|Jane, Hiram, and friends|
We describe our relationships by the language we use. We also create or deny relationships by the language we use. And so while I gave birth to Megan, many would deny me the right to call myself her mother. That official title belongs to the woman who became her mother through a paper signed by a judge. And to tell the truth, I have not been all together comfortable in referring to her as my "daughter." When she was born, someone at the hospital asked me to sign a paper authorizing routine medical care for her. The space next to the signature line said "mother." The word startled me. I did not think of myself as a mother. Her mother was a perfect somebody else selected by an omniscient social worker. The person who prepared the paper surely knew that. I felt the the wording was mocking me.
Shortly after our reunion in 1997, I attended a conference of the American Adoption Congress. I was surprised when first mothers referred to their lost children as "my son" or "my daughter." That did not seem right to me. Perhaps it was my legal training or brain-washing by the mid-century culture, but I felt strongly that these children were not really their children. Although I grieved from losing her, it took some practice before I could refer to Megan as my daughter.
Early in our reunion, I told my husband, Jay, that my lost daughter had three children; he chuckled and said "Congratulations, Granny." I mentioned that to Megan, and she made clear that only her adoptive mother and mother-in-law were her children's grandmothers. I didn't argue; I didn't want to erect a wedge between us, and frankly, I thought she was right. I learned later that was not an uncommon reaction from adoptees.
Adoptee Jean Strauss wrote in her memoir, Beneath a Tall Tree that when her first mother sent Strauss's son a valentine and signed it "With love from Grandma Lenore," she threw it in the trash. Adoptee Zara Phillips became enraged when her first mother Pat signed a birthday card for one of Phillips' children. "Grandma." "What right does she have to that title? She lost that privilege." Lorraine writes that the first time she introduced her daughter Jane as "my daughter," it led to a conversation about what she was to call Jane, and if "daughter" could be avoided, that would be best; however Jane felt no compunction calling her "my mother" when she felt like it. Eventually, Jane came up with Maraine (Ma+ Raine from Lorraine) but usually just called her Lorraine.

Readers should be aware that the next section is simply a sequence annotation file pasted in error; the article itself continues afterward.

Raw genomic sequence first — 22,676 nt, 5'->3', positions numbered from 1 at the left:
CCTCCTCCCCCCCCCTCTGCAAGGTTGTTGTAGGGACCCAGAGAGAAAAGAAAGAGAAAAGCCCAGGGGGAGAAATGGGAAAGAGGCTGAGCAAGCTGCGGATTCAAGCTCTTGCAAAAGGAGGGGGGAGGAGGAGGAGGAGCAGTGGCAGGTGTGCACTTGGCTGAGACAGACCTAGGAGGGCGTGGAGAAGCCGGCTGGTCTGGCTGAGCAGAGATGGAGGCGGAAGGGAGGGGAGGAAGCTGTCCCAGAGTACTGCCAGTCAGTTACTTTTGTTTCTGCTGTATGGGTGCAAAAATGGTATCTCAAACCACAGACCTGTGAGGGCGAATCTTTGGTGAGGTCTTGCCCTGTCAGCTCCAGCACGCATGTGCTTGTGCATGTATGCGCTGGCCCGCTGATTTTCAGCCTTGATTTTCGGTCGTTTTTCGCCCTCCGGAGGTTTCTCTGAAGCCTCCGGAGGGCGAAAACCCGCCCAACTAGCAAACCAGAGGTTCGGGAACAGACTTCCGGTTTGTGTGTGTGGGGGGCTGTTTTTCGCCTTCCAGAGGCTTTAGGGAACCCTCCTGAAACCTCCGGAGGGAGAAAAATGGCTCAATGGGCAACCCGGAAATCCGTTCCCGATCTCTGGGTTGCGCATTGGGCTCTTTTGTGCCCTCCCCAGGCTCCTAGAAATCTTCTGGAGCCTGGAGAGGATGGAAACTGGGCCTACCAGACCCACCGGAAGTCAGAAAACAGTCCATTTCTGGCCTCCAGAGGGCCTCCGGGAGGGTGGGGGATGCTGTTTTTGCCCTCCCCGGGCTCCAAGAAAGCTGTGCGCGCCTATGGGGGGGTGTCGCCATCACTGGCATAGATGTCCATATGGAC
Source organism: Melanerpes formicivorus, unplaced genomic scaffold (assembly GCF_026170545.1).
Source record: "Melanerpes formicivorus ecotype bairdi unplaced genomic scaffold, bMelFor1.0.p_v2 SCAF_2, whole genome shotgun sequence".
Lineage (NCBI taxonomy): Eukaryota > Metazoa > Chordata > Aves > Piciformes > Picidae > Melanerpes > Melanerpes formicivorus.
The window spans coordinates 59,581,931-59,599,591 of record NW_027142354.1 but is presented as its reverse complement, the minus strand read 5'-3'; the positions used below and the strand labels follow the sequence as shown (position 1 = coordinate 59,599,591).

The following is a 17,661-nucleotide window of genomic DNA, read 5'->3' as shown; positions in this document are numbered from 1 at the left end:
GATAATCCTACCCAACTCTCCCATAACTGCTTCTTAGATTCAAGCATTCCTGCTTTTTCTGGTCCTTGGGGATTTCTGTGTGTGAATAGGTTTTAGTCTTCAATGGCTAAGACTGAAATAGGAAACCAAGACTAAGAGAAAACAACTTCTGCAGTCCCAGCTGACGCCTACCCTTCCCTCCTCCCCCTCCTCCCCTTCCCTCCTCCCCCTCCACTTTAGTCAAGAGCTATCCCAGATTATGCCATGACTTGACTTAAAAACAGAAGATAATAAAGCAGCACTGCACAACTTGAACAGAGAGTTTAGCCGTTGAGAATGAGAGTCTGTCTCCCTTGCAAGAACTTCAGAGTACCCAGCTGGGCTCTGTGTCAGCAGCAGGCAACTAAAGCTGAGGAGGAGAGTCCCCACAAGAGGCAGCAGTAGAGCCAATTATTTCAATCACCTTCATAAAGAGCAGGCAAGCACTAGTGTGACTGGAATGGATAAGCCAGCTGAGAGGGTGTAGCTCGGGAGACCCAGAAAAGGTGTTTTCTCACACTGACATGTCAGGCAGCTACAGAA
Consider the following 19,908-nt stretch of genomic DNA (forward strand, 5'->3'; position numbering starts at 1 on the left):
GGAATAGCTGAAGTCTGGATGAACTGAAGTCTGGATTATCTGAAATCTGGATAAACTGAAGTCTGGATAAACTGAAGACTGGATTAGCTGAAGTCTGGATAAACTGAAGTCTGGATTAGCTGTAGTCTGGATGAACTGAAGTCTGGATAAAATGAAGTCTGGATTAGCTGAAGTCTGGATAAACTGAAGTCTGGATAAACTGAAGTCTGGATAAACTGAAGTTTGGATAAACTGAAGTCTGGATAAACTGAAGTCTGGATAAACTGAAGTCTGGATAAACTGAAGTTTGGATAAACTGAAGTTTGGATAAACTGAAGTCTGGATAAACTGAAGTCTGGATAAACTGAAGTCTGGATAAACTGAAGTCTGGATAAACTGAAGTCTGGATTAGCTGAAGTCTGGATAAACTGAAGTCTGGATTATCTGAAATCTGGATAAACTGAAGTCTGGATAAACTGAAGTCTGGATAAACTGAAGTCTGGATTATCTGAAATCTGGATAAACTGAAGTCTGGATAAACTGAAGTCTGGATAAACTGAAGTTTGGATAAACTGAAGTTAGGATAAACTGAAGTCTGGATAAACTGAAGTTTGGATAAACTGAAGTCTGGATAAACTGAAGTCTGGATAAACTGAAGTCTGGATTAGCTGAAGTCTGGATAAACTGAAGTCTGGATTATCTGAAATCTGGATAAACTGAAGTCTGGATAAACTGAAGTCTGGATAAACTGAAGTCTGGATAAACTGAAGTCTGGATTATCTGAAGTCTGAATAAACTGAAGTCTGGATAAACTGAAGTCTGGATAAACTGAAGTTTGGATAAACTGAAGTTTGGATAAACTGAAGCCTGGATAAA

When they were teenagers, Megan's daughters, Rachael and Chelsea, visited me in my home in Portland, Oregon. When I checked them in at the airport as they were leaving, the ticket agent chuckled "Ah, you've been spoiling your grandchildren, and now you're sending them home to Mom and Dad." I started to correct him, but thought better of it.
While I felt uncomfortable referring myself as their grandmother, Megan's children didn't seem to have a problem. When I accompanied Rachael to Peru six years ago to visit friends she had made when serving there on a Mormon mission, she introduced me as her abuela, Spanish for grandmother.
As time has passed, I have been able to reconcile my relationships even though the right words don't exist. I am a birth mother, I am a first mother, but I am also a real mother. While I have never been Megan's mother in the sense of a being a dominant figure with a dependent child, I do have a fine relationship with her. We are good friends, as I am with my raised daughters. There are some differences in the relationships I have with Megan. My history with Megan is shorter and she has another family as well. She calls me "Jane", not "Mom" and "Jane" is how I sign email and cards.
When I tell friends I went to Omaha, Nebraska on my recent trip, they look puzzled. "What's in Omaha? I could answer "a fascinating museum in a restored railway station, great steaks." Which is true but, of course, these are not reasons I went to Omaha. I came to visit my granddaughter and meet her new son Hiram, i say. I don't wince. I don't offer an explanation, even though most think that all my daughters live nearby and my Portland grandchildren are too young to have children. If pressed, I would tell the truth: Hiram's mother Rachael is the daughter of the daughter I surrendered for adoption over a half century ago.
And let the surprise on their faces--if they don't know my story already--sit there. I've already answered their question about how I could possibly have grandchildren in another state.--jane
"Birth" grandmas are still grandmas
Am I grandma or ...(Birth Grandma) Lorraine? Someone not quite connected
'Preferred' adoption language is bunk
Who can call herself a mother?
Birth mother, first mother, biological mother or relinquisher? Framing the language when we talk about adoption
Natural and Real Language
Beneath a Tall Tree
by Jean A.S. Strauss
Chasing Away The Shadows: An Adoptee's Journey To Motherhood
by Zara Phillips
An enlightening read for anyone affected by adoption